If you want to create great jobs, SMEs are the place to go - Marga Hoek
Siemens, meanwhile, plans to work on improving energy efficiency as a way to cut CO2 emissions while improving productivity and creating jobs. And Intel is planning to send researchers and anthropologists to observe students using technology in school in order to develop more culturally adaptive products and programs.
Others focus on empowering people to kickstart their earning potential. Carpet tile maker Interface, a pioneer in sustainability and circular economy initiatives, has created another revenue stream for fishermen by buying their used nets, a move that both gives it a raw material to use in its products and helps to reduce the amount of ocean plastic. Ethiopian coffee grower Moyee Coffee is creating decent work by "educating and empowering Ethiopians to roast their own beans and setting the stage for ethical industrialization".
It is simultaneously one of the strengths and one of the weaknesses of SDG8 that almost any credible corporate sustainability strategy or green business model can be tweaked or framed in such a way as to highlight its contribution to SDG8.
Small is beautiful
But while big international brands have been among the most enthusiastic embracers of SDG8, it is SMEs that will ultimately be crucial to its success, Hoek says. "It's not about the multinationals, it's about SMEs," she argues. "They are the biggest job creators everywhere around the world. In developing countries, two thirds of all formal jobs are in SMEs, and in low-income countries, that figure is 80 per cent, while in most OECD countries, about 95 per cent of all enterprises are SMEs, providing 70 per cent of the jobs."
In short, SDG8 is unachievable without rapid reform of how SMEs operate in many countries around the world. "If you want to create great jobs, SMEs are the place to go," Hoek continues. "Helping that sector in developing countries is the best way to tackle this."
SMEs can also be an important source of new ideas, innovation and support for larger organisations, while supporting minority or women-owned SMEs in the supply chain can be an important way to tackle economic inequality and build goodwill.
Ensuring jobs are formal is another crucial requirement for decent work. In low-income countries, 60-95 per cent of workers are in informal employment, according to the ILO. "They have no worker protections, no worker rights. They are in a precarious and vulnerable state," Grimshaw says.
What's in it for business?
Creating decent jobs is one of the fundamental ways in which businesses support economic growth and sustainable development, but it is also how companies support drive their own future development. As is the case with many of the other SDGs, "companies are open to the idea that this is good for business," says Grimshaw.
However, there is a divide between companies that are relatively reactive and those that are embracing the goals as a driver of future prosperity, says Rob van Tulder, professor of International Business and Society Management at the Rotterdam School of Management, Erasmus University, and author of Business & The Sustainable Development Goals: A Framework for Effective Corporate Involvement.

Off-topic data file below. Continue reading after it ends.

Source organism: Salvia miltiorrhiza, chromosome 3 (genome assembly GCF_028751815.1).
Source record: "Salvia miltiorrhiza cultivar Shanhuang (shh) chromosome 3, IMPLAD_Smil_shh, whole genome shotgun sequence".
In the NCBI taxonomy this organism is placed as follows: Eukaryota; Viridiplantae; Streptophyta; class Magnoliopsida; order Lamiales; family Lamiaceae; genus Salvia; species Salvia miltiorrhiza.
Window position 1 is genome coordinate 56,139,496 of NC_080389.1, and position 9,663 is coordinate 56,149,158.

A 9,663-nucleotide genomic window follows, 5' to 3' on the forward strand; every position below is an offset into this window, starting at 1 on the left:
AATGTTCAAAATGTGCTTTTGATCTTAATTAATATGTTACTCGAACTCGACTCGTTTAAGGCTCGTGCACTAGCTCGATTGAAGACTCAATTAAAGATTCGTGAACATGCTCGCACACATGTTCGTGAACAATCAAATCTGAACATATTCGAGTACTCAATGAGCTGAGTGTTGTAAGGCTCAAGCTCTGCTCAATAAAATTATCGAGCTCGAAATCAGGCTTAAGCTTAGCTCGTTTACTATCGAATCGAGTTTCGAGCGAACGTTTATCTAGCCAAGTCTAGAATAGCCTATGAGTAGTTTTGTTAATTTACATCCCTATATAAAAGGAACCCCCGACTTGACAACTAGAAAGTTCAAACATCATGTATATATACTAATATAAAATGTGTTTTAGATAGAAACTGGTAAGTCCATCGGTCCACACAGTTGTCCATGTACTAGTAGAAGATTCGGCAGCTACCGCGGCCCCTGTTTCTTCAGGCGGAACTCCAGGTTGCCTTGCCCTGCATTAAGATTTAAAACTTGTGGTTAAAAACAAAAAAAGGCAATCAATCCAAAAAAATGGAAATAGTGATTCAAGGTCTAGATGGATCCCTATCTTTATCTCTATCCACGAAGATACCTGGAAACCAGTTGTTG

"About half of businesses are focused simply on avoiding harm, so they are looking at things like eradicating modern slavery and child labour… but the other half are focused on inclusive growth," he says. Unilever embody one of the best examples of the latter approach, he adds, with projects such as its initiative to create decent work in the Sri Lankan tea sector.
Delivering on SDG8 will inevitably require more companies to take a proactive approach to embedding a more inclusive and sustainable growth model. But sometimes even reactive actions can spark seismic change. Take the 2013 fire at a textile factory in Rana Plaza, Bangladesh, which claimed the lives of more than 1,100 factory workers. Such human tragedies have an enormous impact on the reputation of the companies involved and even their ability to do business, PwC notes.
"A company's licence to operate or ability to win large public sector contracts in developed and developing countries alike, is increasingly influenced by its ability to demonstrate the economic value it generates for the local and/or national economy to governments," it says. Effective and credible supply chain and risk management has become an important component of any SDG strategy.
One for way corporates to think about how best to approach SDG8 is through the lens of creating 'Shared Value', a concept developed by Harvard Professor Michael Porter to help firms address social impact challenges. "The [approach] means thinking about how the company can create value for all the critical stakeholders in their value chain, not exclusively shareholders," explains James Wallis, director of strategy at consultancy Anthesis.
Shared Value is based on the idea that the competitiveness of a company and the health of the communities around it are closely intertwined, especially for consumer goods companies which rely on a consistent, quality supply of raw materials for their products. Consequently, myriad corporate sustainability initiatives are now characterised by a pursuit of Shared Value, whether companies are aware of the concept or not.
It is an approach that is particularly prevalent in companies that are working to respond to the environmental threats exacerbated by the climate crisis, such as higher sea levels, increasing temperatures, drought, and more violent storms, as well as social issues, such as discrimination or the impact of ageing populations in sectors ranging from oil and gas to farming.